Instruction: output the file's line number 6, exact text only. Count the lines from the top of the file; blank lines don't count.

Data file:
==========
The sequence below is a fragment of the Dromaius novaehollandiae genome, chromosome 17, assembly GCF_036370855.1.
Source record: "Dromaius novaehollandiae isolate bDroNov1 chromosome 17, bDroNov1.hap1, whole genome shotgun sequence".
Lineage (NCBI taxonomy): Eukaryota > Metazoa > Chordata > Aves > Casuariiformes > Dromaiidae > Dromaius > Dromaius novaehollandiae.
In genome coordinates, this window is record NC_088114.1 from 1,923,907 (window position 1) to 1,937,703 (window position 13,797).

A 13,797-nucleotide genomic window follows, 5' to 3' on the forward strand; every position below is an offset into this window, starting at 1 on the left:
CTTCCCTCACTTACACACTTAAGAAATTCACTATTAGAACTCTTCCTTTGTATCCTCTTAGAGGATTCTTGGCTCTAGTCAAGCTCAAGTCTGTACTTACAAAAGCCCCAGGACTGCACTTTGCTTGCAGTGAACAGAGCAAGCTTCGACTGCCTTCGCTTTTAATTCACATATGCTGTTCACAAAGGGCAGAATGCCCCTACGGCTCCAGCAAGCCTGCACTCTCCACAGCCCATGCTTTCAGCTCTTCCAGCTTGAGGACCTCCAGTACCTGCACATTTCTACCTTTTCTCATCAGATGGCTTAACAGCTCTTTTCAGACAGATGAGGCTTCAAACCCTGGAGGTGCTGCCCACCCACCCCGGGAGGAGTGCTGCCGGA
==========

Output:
CTTCCCTCACTTACACACTTAAGAAATTCACTATTAGAACTCTTCCTTTGTATCCTCTTAGAGGATTCTTGGCTCTAGTCAAGCTCAAGTCTGTACTTACAAAAGCCCCAGGACTGCACTTTGCTTGCAGTGAACAGAGCAAGCTTCGACTGCCTTCGCTTTTAATTCACATATGCTGTTCACAAAGGGCAGAATGCCCCTACGGCTCCAGCAAGCCTGCACTCTCCACAGCCCATGCTTTCAGCTCTTCCAGCTTGAGGACCTCCAGTACCTGCACATTTCTACCTTTTCTCATCAGATGGCTTAACAGCTCTTTTCAGACAGATGAGGCTTCAAACCCTGGAGGTGCTGCCCACCCACCCCGGGAGGAGTGCTGCCGGA